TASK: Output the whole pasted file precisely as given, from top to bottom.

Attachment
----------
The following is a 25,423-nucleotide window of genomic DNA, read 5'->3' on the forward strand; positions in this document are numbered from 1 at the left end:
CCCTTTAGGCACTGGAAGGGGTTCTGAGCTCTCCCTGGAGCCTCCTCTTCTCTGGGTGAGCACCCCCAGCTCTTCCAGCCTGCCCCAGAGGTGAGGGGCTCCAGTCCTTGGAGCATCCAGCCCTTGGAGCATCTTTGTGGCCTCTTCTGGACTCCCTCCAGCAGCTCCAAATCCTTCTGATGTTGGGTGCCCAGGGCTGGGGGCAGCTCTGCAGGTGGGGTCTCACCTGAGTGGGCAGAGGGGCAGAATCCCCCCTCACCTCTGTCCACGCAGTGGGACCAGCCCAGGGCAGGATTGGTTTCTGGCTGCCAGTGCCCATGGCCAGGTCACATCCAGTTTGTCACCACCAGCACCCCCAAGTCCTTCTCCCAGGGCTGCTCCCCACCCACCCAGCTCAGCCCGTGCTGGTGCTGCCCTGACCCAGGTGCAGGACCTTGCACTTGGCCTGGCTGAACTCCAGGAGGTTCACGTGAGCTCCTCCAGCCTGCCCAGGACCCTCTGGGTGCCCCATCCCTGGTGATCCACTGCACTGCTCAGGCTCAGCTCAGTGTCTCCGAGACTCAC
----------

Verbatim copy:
The following is a 25,423-nucleotide window of genomic DNA, read 5'->3' on the forward strand; positions in this document are numbered from 1 at the left end:
CCCTTTAGGCACTGGAAGGGGTTCTGAGCTCTCCCTGGAGCCTCCTCTTCTCTGGGTGAGCACCCCCAGCTCTTCCAGCCTGCCCCAGAGGTGAGGGGCTCCAGTCCTTGGAGCATCCAGCCCTTGGAGCATCTTTGTGGCCTCTTCTGGACTCCCTCCAGCAGCTCCAAATCCTTCTGATGTTGGGTGCCCAGGGCTGGGGGCAGCTCTGCAGGTGGGGTCTCACCTGAGTGGGCAGAGGGGCAGAATCCCCCCTCACCTCTGTCCACGCAGTGGGACCAGCCCAGGGCAGGATTGGTTTCTGGCTGCCAGTGCCCATGGCCAGGTCACATCCAGTTTGTCACCACCAGCACCCCCAAGTCCTTCTCCCAGGGCTGCTCCCCACCCACCCAGCTCAGCCCGTGCTGGTGCTGCCCTGACCCAGGTGCAGGACCTTGCACTTGGCCTGGCTGAACTCCAGGAGGTTCACGTGAGCTCCTCCAGCCTGCCCAGGACCCTCTGGGTGCCCCATCCCTGGTGATCCACTGCACTGCTCAGGCTCAGCTCAGTGTCTCCGAGACTCAC